It isn't known why Sternberg initially favored Werner. But it's a small surprise because the Rays and Red Sox are viewed as mortal enemies (the process was full of surprises, as Reinsdorf has been Selig's closest confidant in the game for decades). Some owners, in fact, suggested the only rivalry at the ownership level that carries as much seeming bitterness as Red Sox-Rays could be Dodgers and the Diamondbacks, which worsened after the Dodgers' NL West-clinching celebration in Arizona's Chase Field pool.
Anyway, next to switch to Manfred side was Brewers owner Mark Attanasio. While Attanasio is one of Werner's closest friends in baseball (the Brewers employ Werner's son Teddy), he was not seen as having any ax to grind with Selig or Manfred. That made it 22-8, bringing Manfred within a single vote.
Following the switch by Sternberg and Attanasio, the leaders on the side opposing Manfred convinced Sternberg and Attanasio -- generally viewed as two of the more reasonable and open-minded owners -- to switch their votes back to “no” votes, making the next vote 20-10. At that point, some in the pro-Manfred contingent got nervous, as any more retrenchment could lead to voting being delayed for weeks, or perhaps even months. That could have given the anti-Manfred side time to come up with a viable candidate to oppose Manfred.
The other issue was that a voting block of at least five teams seemed intractable in its opposition -- the White Sox, Red Sox, Blue Jays, Diamondbacks and Reds. Meantime, an effort was made to get Werner to “release” his supporters, and with Boston not seen as an obvious detractor of Selig or Manfred. As one owner pointed out, “Bud did more for the Red Sox than anyone,” referring to the deal to get the team to the Henry-Lucchino-Werner group over the higher-bidding Charles Dolan – a move that benefited everyone since that Boston triumvirate has won three titles with the a storied franchise that didn't win for 85 straight years.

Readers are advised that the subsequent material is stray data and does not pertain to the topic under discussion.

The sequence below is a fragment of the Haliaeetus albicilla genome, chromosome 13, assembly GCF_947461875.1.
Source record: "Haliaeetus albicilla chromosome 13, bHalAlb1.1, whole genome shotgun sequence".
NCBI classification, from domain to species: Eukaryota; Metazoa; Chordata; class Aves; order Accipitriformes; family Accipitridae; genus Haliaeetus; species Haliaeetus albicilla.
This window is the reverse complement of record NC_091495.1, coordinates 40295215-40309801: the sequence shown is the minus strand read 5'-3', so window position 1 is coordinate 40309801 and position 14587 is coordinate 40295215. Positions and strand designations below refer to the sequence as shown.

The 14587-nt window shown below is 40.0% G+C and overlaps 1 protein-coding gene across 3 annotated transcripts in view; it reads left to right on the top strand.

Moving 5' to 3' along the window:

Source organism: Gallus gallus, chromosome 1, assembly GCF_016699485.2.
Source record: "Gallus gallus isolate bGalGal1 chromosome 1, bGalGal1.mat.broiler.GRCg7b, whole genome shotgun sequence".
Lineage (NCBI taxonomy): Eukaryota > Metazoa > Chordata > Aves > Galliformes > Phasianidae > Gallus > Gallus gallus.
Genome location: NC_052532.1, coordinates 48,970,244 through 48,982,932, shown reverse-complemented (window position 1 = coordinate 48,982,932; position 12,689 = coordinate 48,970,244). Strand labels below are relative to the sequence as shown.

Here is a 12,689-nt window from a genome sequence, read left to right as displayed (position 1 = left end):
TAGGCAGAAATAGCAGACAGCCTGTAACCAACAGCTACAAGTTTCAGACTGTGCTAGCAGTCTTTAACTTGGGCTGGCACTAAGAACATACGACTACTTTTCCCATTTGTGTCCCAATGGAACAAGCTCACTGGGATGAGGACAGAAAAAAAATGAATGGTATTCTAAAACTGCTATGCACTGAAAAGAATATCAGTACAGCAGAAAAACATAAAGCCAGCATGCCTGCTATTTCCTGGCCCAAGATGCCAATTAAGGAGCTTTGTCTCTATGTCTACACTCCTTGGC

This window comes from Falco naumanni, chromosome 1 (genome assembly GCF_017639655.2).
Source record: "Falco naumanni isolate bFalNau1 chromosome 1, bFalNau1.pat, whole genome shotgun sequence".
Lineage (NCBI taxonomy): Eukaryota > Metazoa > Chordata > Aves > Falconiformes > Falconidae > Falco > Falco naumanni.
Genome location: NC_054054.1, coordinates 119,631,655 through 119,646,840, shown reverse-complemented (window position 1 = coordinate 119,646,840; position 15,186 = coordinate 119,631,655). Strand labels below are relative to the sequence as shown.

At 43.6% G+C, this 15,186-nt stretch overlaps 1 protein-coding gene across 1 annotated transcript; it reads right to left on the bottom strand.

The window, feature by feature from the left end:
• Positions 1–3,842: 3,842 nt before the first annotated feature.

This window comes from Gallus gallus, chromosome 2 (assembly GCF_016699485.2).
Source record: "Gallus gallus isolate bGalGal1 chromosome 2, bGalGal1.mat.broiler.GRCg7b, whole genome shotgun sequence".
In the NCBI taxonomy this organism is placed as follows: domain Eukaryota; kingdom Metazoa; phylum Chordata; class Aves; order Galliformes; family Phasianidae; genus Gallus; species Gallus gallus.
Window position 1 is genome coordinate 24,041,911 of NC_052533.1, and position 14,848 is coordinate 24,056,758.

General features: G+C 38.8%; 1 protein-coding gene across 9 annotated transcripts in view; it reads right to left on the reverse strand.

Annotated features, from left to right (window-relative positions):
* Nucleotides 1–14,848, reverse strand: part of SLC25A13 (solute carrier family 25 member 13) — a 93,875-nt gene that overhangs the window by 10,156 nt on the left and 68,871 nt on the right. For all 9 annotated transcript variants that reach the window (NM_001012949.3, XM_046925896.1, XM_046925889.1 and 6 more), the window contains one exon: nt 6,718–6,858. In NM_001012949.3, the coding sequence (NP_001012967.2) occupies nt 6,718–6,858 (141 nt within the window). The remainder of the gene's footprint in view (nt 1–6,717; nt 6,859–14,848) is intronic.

On ballot No. 5 after much back and forth, Attanasio and Sternberg switched back to support Manfred, bringing him back to 22 votes, one short of election. The next two targets became the A's and Nationals.
It was at this point that some of the strongest Manfred backs made a strong point not to drag this out further seeing as how Manfred once again had 73.3 percent of the vote (75 percent is the key number) and it wouldn't be in the "best interests of baseball" to continue this debate for weeks or even months. Manfred's most ardent and vocal backers included the Yankees, Giants, Dodgers and Twins (Jim Pohlad is said to have made some key points here) with the Cubs and Marlins also known as strong Manfred supporters.
Oakland was always seen as an unusual "no" vote for Manfred since A's owner Lew Wolff was a fraternity brother of Selig's at the University of Wisconsin. However, it appears the "no" vote was actually coming from majority owner John Fisher, who may be frustrated by the A's continuing inability to procure a new stadium (while an astounding 22 new stadiums have been built in Selig's 23 years, the Rays and A's are the two teams that remain in outdated facilities).
While the Nats may be suffering a bit of frustration over the MASN litigation at present, the Nats-owning Lerners at least seemed willing to listen to reason, and the "best interest of baseball" argument. And eventually, Washington cast the decisive vote, resulting in the tense walk-off win for Manfred, the logical choice from the start.